The Forrester Wave™: Digital Risk Monitoring, Q3 2016 named RiskIQ a leader in Digital Risk Monitoring, and gave RiskIQ top ranking for Current Offering & Data Coverage.
Download the Report
IDG Connect: 2017 State of Enterprise Digital Defense Report
Findings quantify the security management gap and business impact of external web, social, and mobile threats.
Get the Research Report
RiskIQ Digital Threat Management Platform Datasheet
Learn about our platform and products.
Read the Datasheet
Digital Threat Management – Mitigating External Web, Social and Mobile Threats
Learn more about digital defense and security outside the firewall as explained by Scott Gordon, CISSP.
Watch the Video
Rackspace Accelerates External Digital Threat Investigation with RiskIQ PassiveTotal
Download Case Study
Ovum Research: RiskIQ provides external digital threat defense—learn how RiskIQ helps businesses see, manage, and protect against web, social, and mobile threats.
Get the Analyst Report
September 6, 2016, William MacArthur
There’s a lot more to spam than meets the eye.
If you were to invite a bunch of random people to a party that you were hosting, you’d probably expect that the vast majority of them wouldn’t show up. However, you may get a few curious party-goers who are always down for a good rager, and a few more who may be unaware—or simply don’t care—that showing up to a stranger’s house is weird. Of course, the probability of more people showing up increases the more invitations you send out, especially if you happen to be famous or include an enticing hook in your invite (FREE BEER!).
It’s a silly analogy, but it’s the premise on which most spam email campaigns capitalize: Big numbers and popular brand names. Often, spam is a sheer numbers game. In 2013 it was estimated that there were nearly 100 billion spam emails sent every day. Even if only .0001% of those were opened and clicked, you’re still talking about 100,000 people showing up to the party.
According to Spamhaus, up to 80% of spam targeted at internet users around the world is generated by an extremely active and extremely savvy group of around 100 known persistent spam gangs. Many of these gangs execute their campaigns with botnet zombies, which may use spam payloads hosted offshore. Some of these gangs even hijack IP address space from companies, giving them more firepower with which to spam.
Spam comes with a $20 billion price tag for society at large, and spam management costs U.S. businesses more than $71 billion annually in lost productivity — around $712 per employee. I based the following post on some actual spam I received in my personal junk folder. It’s worth noting that the examples you’re about to see employ a very common—and particularly lucrative—way threat actors can turn a profit.
Below, I’ll cover some giant red flags that will identify spam, as well as how to use these red flags to uncover the true extent of a spam gang’s infrastructure. Let’s dive in!
Friendly names, malicious emails
The first email I’ll investigate is from CVS, one of the businesses that I frequent on a pretty regular basis. Overall, the spam messages I’m showing come from stores that I, and probably a majority of you, often visit. This is no surprise—the brands this spam gang is abusing are ubiquitous.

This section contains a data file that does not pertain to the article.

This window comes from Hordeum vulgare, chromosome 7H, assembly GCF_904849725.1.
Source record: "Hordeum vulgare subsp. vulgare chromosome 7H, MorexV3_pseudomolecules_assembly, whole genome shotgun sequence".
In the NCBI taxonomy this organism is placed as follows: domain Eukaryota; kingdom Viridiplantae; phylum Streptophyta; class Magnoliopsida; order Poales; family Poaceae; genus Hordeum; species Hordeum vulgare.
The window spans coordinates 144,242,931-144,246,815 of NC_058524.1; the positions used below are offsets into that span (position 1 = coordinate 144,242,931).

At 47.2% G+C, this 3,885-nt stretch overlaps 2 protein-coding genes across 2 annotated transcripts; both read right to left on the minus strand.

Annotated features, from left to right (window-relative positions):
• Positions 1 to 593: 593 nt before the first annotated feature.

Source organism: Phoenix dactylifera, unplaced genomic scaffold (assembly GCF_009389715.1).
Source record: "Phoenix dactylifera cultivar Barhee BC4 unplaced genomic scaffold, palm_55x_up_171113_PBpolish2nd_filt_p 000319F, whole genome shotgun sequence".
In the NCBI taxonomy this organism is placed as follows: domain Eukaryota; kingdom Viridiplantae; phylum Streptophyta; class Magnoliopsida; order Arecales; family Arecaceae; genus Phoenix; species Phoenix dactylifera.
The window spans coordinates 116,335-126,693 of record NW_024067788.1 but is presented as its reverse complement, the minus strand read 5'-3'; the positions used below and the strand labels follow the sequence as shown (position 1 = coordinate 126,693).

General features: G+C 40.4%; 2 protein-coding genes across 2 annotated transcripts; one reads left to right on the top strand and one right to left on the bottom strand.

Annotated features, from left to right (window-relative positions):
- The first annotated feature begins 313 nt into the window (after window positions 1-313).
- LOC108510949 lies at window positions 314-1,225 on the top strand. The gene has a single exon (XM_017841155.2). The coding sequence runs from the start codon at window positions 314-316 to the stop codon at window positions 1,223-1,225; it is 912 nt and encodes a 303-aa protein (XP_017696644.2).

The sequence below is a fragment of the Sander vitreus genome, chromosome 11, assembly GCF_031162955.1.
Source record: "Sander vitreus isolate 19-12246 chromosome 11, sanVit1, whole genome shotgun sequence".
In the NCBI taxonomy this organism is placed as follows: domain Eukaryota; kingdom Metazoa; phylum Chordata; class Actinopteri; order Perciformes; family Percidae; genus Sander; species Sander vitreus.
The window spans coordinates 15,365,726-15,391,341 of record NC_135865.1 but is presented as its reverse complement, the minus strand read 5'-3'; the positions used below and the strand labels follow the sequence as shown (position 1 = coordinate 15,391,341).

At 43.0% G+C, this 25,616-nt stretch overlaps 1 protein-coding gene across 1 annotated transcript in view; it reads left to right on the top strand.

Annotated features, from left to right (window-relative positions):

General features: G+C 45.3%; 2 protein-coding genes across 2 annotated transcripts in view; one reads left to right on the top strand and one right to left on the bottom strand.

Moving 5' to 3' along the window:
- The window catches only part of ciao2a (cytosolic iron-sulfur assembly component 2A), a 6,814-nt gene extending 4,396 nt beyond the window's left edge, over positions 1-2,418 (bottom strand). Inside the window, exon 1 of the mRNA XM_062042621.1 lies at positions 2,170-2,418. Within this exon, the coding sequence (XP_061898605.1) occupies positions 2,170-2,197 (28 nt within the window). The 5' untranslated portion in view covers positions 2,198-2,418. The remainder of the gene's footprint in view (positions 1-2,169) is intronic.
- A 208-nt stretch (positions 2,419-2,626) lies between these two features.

Red flag alert: The first thing anyone should notice about this spam email is the email addresses of the sender, located in the “Reply-To” section. It’s utilizing a known abusive gTLD (others include .top, .xyz, .win, .gdn).
Fig-1 A trustworthy brand; a suspicious TLD
The second thing that jumps out is the type of brands the sender is targeting. The spammers are leveraging well-known and trusted brands to trick recipients into reading their emails (because Walgreens, Kohls, or Walmart would never send spam, right?). In other words, this type of spam has a clear purpose: getting the recipient’s brain to say something like “I’m a loyal shopper at this store, so maybe they’re being nice and gave me a gift to reward that loyalty.”
But not your brain. Not today.
I took a peek inside RiskIQ’s threat research tool, PassiveTotal, to get some more information by pivoting off key internet datasets. I started with the email domain that was used for Reply-To in the email message (@pop404line[.]top).
Fig-2 In PassiveTotal, we can see the registrant info
Now that we have the domain let’s pivot on the WHOIS dataset to get the IP.
Fig-3 The IP address of “BCNCPA@Outlook.com” inside PassiveTotal
The domain points to a Russian IP address, which, in InfoSec, usually means that the domain we’re examining won’t be the only one that’s spamming. If you click on the email address inside of PassiveTotal, the spammer’s infrastructure will start to reveal itself in the form of an extensive list of associated domains—almost 30,000 in all!
Fig-4 A list of spammy domains associated with the domain
The results here have already been tagged as spam by SURBL, and were added to the RiskIQ blacklist as well.
Here are some other spam messages I received that you can tell are from the same spam gang:
Fig-5 Maybe your pharmacy of choice is Walgreens
Fig-6 Even their spam emails come in bulk!
Stay safe out there
If you wanted more detailed, proprietary RiskIQ info on the host history—the full crawl/traversal, DOM capture, etc.—you will still want to query RiskIQ’s global blacklist, or zlist, APIs, for threat intel enrichment data.
Questions? Feedback? Email email@example.com to contact our research team..